Minster-on-Sea Parish Councillor John Stanford, Vice-Chairman of the Planning and Transportation Committee met with concerned, local resident Mr David Brown at Elm Lane this week to see for himself the serious risks presented by the current 60 mph speed limit and voice his support of the Parish Councils’ campaign for a reduction to a 20 mph with ‘Quiet Lane’ status which would be more fitting in one of the Minster’s remaining rural country lanes.
Mr Brown alleged that since Kent Highway Services resurfaced Elm Lane recently, the speed of the vehicles has significantly increased to an unacceptable level. He is convinced that with Elm Lane being so popular with walkers, cyclists and horse riders, it is only a matter of time before somebody is seriously injured or even killed due to the lane being used as a rat run by drivers travelling at excessive speeds from the A2500 Lower Road and Chequers Road ends. Mr Brown believes the problem will worsen as the building of sixty houses at ‘The Slips’ progresses at the end of Elm Lane adding more cars to the failing road infrastructure. He spoke about his family’s sadness at the death of his wife’s pony three years ago which is alleged to have been caused by an accident in the lane. Although no prosecutions were made, a major cause of the accident is alleged to have been the existing speed limit and limited visibility which continues to be a problem particularly during the mornings and evenings due to the position of the sun. He believes the existing speed limit means Elm Lane presents as a real danger and he has serious concerns that unless action is taken now another death or serious injury will occur. To mitigate these risks, Mr Brown is suggesting that as well as reducing the speed limit to 20 mph, other safeguards like signage to indicate the presence of ‘Horses’ etc are needed because the lack of bridle paths in the area forces horse riders into the lane.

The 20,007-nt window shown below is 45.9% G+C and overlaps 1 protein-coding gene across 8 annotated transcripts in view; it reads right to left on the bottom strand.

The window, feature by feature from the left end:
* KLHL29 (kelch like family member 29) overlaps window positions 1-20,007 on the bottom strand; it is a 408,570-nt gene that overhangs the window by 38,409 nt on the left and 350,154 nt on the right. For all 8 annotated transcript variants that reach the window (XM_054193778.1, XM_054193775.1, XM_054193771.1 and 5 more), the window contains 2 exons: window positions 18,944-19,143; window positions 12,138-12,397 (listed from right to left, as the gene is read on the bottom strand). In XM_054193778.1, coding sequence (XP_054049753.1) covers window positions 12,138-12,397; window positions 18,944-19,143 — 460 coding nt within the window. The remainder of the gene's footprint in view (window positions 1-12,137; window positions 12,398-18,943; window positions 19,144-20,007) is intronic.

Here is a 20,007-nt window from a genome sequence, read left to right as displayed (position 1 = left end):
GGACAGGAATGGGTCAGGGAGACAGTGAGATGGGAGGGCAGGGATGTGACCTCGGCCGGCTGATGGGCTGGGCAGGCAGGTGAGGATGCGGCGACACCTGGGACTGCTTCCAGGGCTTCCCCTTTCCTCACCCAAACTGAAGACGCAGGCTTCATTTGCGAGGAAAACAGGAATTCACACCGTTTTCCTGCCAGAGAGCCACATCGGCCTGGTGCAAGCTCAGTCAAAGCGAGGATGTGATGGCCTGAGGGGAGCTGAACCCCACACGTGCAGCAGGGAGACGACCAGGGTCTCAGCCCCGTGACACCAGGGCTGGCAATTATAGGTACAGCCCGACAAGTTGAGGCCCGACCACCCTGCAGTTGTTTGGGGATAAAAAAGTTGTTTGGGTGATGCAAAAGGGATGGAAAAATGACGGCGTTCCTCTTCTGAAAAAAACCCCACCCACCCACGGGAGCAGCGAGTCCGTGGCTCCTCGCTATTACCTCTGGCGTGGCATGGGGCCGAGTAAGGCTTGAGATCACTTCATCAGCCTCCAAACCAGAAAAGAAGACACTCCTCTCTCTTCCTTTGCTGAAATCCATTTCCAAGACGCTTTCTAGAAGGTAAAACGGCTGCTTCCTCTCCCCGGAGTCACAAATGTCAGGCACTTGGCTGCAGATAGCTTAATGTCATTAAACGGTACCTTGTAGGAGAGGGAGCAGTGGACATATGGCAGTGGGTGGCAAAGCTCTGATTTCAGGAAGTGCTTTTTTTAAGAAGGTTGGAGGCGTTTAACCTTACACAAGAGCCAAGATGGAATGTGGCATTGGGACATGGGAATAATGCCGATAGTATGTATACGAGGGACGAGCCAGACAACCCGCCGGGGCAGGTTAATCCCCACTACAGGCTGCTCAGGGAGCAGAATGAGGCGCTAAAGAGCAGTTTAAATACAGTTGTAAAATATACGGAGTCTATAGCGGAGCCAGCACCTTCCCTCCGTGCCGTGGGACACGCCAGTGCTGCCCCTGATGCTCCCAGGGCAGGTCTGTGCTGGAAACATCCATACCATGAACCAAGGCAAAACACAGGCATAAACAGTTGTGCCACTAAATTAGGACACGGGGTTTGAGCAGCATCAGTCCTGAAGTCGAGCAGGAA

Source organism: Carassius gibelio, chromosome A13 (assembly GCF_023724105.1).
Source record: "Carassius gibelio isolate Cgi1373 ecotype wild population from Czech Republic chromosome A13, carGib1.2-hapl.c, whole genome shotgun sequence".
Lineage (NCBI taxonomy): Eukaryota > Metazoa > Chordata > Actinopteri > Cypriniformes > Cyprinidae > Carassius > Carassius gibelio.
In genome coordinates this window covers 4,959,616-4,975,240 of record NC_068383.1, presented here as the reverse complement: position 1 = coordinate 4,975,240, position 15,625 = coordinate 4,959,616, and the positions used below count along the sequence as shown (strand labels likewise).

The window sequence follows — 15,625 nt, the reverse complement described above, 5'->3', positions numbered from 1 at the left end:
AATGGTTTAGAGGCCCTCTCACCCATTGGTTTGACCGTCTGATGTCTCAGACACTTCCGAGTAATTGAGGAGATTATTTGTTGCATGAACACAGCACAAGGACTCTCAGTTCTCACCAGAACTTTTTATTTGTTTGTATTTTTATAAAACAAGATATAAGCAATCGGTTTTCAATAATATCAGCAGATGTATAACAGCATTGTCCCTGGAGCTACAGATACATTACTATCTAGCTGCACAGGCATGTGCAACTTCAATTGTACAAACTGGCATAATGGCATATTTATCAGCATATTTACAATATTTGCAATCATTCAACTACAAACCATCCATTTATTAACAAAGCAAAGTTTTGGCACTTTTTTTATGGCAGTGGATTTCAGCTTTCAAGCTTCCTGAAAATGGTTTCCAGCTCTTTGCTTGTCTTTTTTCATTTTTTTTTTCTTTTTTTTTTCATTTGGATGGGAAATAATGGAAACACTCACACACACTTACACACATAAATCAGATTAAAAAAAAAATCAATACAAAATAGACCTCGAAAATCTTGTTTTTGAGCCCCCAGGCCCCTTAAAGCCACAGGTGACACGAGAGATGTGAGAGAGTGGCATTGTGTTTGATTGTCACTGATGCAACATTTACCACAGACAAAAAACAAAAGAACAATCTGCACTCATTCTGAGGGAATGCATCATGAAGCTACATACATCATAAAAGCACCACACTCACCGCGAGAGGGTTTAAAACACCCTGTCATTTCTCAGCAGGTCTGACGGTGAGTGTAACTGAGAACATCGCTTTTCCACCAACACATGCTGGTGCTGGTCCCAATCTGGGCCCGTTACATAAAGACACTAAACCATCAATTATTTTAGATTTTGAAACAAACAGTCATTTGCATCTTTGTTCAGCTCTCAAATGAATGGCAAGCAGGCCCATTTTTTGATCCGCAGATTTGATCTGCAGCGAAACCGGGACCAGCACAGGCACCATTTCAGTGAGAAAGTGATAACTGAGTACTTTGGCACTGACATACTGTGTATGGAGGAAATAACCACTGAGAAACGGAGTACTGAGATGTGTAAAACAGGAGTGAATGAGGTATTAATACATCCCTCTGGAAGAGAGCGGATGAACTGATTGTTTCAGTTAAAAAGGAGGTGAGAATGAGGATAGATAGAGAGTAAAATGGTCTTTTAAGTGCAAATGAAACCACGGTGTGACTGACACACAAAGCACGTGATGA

Councillor John Stanford said Minster-on-Sea Parish Council fully supports Mr Brown’s position. He said: “In view of the fact that we have graphic evidence of how dangerous this particular lane is, exacerbated by the increased use of the school run from places like the rapidly expanding Thistle Hill Estate, a reduction in speed has to be the priority. Having inspected the route, it is clear that it has a number of blind spots including one by Boarers Farm and an absence of signs indicating the sharp corners particularly at the east end next to Little Wootten’s Farm. Flooding from the nearby ditches also presents risks because it seriously reduces a vehicle’s stopping distance. With at least three equestrian establishments located along this route, one of which must cross the road to get to its grazing, there is a real danger that someone will be injured or at worst killed. There is also a wellused public footpath feeding into this route with walkers now telling us they no longer feel safe because of their fears about drivers travelling at excessive speed”.
Although the Parish Council is in the process of applying to Kent Highway Services for ‘Quiet Lane’ status for Elm Lane and its position has been supported by the Swale Joint Transportation Board, it is publicly calling on Kent Highways Services as the responsible organisation to act now to address the above risks. It also wants to alert the public to the dangers and asks drivers to travel safely and reduce their speeds. It asks everyone to support this campaign for a safer route.